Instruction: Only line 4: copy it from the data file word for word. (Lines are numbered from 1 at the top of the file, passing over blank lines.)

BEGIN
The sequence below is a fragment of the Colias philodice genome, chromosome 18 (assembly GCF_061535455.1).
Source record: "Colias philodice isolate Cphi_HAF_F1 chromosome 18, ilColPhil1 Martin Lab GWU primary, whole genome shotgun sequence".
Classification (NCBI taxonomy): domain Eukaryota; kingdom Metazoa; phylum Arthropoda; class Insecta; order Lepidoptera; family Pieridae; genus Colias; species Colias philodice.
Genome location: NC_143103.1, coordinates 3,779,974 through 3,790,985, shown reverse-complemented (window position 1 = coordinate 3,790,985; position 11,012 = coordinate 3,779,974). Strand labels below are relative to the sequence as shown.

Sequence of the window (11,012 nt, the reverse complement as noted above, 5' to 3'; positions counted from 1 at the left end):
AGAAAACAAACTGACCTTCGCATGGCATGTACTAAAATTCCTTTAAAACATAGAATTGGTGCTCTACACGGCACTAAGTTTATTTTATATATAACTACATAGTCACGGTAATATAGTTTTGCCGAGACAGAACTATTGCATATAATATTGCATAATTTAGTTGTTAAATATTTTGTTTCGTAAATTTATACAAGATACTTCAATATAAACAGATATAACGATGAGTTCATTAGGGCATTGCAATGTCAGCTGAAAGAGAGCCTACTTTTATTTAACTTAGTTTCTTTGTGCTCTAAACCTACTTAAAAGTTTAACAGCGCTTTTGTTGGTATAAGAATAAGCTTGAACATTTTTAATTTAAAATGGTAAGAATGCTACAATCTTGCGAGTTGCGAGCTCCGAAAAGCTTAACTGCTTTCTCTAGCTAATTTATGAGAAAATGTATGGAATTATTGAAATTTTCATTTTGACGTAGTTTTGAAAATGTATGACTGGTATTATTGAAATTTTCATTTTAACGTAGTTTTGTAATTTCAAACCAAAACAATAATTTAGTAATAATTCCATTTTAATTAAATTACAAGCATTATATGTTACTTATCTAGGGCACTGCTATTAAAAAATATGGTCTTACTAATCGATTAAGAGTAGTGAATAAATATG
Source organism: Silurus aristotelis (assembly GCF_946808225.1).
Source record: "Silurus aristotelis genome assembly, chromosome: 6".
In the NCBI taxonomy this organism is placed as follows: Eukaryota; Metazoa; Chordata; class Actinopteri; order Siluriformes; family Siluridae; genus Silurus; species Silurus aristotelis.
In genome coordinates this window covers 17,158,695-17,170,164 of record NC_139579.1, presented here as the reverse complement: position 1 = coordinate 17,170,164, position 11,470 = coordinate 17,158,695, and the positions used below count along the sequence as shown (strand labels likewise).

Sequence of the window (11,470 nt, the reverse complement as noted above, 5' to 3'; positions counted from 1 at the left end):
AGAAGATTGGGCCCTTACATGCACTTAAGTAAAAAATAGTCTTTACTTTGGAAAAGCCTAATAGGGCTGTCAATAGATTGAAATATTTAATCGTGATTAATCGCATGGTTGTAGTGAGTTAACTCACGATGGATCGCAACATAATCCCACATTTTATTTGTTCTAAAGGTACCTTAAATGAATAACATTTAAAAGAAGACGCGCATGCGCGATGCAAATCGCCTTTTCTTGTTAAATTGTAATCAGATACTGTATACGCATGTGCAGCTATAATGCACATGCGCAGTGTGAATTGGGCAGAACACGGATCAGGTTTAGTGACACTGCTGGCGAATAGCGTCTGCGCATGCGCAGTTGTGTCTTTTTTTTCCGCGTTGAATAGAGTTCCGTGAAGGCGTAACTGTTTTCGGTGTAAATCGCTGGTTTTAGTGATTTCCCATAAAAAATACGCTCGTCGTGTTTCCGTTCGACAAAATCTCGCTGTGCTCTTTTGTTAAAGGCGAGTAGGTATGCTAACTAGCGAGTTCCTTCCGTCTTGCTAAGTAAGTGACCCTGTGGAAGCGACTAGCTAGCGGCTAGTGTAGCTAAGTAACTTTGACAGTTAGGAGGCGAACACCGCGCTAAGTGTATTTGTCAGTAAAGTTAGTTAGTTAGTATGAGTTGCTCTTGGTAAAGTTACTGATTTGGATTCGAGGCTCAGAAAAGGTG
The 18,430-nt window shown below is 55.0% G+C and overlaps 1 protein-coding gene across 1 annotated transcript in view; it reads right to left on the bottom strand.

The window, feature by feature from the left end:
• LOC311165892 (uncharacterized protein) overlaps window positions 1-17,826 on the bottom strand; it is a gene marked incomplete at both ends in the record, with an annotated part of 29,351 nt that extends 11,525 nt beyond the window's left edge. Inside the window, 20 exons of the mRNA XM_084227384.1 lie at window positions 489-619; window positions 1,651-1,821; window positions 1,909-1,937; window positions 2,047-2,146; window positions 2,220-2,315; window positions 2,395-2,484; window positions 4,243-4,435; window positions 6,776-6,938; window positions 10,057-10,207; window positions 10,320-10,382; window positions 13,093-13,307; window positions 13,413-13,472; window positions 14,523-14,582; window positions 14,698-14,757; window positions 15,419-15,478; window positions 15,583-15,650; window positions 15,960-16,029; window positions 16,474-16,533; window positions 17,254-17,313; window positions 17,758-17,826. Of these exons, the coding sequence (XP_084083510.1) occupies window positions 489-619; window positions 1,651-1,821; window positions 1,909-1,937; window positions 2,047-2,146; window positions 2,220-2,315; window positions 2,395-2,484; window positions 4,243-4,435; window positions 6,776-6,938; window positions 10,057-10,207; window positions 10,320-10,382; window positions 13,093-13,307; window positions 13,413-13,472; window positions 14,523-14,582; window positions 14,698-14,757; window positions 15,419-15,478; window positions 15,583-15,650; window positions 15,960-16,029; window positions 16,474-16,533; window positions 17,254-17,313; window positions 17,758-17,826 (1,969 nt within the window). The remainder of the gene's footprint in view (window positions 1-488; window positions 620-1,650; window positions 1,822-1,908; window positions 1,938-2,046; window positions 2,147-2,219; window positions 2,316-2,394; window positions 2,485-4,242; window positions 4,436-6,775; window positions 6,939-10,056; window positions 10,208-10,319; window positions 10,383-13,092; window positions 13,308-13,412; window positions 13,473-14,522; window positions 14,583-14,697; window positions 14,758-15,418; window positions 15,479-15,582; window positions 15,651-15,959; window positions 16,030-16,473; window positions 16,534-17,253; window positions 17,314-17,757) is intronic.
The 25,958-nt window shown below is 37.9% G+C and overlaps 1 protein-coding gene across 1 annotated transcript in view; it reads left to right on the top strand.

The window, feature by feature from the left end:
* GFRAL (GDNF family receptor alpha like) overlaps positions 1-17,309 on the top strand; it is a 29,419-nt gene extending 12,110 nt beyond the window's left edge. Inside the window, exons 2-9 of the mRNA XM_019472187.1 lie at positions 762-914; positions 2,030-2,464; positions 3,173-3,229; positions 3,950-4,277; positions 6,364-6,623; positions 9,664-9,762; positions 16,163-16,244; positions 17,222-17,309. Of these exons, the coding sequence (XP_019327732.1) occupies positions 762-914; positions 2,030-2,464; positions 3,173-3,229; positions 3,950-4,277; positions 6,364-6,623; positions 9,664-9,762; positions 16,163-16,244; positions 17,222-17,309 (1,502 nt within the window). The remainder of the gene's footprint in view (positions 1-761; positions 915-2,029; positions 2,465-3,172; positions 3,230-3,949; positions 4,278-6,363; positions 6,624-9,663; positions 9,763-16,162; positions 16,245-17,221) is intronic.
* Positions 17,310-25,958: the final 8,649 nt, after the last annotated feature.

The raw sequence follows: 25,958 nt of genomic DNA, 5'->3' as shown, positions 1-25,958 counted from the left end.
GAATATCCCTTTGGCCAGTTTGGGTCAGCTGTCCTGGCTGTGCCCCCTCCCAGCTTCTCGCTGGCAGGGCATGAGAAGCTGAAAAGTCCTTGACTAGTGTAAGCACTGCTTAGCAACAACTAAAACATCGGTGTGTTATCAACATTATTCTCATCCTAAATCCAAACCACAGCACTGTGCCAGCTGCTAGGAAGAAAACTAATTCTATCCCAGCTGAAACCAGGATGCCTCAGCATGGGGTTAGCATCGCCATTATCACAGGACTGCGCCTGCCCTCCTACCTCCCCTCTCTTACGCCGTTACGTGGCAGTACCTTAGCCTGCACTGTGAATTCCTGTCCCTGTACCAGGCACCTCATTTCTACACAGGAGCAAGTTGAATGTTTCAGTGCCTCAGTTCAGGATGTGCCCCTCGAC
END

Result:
Genome location: NC_143103.1, coordinates 3,779,974 through 3,790,985, shown reverse-complemented (window position 1 = coordinate 3,790,985; position 11,012 = coordinate 3,779,974). Strand labels below are relative to the sequence as shown.